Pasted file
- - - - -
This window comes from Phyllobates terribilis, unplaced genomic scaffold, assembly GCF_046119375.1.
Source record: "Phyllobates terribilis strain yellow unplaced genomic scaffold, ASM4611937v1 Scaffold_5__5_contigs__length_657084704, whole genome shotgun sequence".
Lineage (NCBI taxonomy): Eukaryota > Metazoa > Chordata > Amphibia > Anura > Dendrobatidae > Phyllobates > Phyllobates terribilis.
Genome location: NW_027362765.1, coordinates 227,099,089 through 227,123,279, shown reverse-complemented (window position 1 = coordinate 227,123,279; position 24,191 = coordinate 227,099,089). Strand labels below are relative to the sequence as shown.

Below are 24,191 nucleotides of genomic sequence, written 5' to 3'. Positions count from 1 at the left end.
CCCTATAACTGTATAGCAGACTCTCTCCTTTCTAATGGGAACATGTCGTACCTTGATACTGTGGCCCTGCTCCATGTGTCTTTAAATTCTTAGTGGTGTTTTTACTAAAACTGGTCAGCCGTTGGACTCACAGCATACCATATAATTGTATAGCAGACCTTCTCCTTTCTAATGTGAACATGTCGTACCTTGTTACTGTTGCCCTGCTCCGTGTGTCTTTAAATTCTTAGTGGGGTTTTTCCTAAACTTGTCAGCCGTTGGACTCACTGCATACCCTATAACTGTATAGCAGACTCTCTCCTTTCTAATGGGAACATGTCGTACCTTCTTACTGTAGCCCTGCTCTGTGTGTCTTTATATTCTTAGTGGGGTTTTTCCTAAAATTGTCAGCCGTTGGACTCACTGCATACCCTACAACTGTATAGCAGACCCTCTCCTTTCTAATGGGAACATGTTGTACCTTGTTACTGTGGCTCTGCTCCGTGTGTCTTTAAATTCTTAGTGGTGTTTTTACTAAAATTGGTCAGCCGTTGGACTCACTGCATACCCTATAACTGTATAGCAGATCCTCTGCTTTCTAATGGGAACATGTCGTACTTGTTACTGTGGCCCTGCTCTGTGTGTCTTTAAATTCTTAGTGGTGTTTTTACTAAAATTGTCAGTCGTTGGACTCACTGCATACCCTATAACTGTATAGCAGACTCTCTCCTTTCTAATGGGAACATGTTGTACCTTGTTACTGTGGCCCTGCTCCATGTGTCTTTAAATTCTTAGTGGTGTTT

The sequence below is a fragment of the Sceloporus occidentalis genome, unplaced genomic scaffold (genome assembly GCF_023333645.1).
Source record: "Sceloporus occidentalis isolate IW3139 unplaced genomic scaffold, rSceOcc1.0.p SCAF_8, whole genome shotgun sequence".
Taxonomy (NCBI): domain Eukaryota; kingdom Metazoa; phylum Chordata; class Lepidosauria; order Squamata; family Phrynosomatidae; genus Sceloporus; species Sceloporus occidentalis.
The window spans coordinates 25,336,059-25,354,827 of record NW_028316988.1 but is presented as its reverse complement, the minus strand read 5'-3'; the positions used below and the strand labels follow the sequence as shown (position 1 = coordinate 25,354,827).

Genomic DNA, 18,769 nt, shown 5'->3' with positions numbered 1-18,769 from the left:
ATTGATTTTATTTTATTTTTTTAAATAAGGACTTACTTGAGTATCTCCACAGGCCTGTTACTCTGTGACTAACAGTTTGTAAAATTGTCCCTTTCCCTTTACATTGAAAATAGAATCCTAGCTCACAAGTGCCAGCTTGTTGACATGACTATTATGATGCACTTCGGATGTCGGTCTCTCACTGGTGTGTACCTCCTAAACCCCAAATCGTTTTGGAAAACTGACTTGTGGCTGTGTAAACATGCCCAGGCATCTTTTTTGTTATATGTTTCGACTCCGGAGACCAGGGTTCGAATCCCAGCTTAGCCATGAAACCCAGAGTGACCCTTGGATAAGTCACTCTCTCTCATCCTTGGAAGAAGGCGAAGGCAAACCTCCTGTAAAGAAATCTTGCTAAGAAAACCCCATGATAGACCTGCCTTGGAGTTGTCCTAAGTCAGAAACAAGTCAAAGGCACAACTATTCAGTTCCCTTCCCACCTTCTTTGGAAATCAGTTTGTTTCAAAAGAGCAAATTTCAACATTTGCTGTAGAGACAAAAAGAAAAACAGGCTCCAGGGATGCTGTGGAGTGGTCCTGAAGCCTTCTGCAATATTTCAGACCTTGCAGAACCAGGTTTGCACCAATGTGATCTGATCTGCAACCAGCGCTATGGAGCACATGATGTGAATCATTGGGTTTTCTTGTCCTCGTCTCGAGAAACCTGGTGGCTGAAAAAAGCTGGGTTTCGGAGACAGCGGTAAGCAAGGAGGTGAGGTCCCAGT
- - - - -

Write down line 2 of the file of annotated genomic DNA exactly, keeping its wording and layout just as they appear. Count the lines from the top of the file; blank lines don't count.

Source record: "Phyllobates terribilis strain yellow unplaced genomic scaffold, ASM4611937v1 Scaffold_5__5_contigs__length_657084704, whole genome shotgun sequence".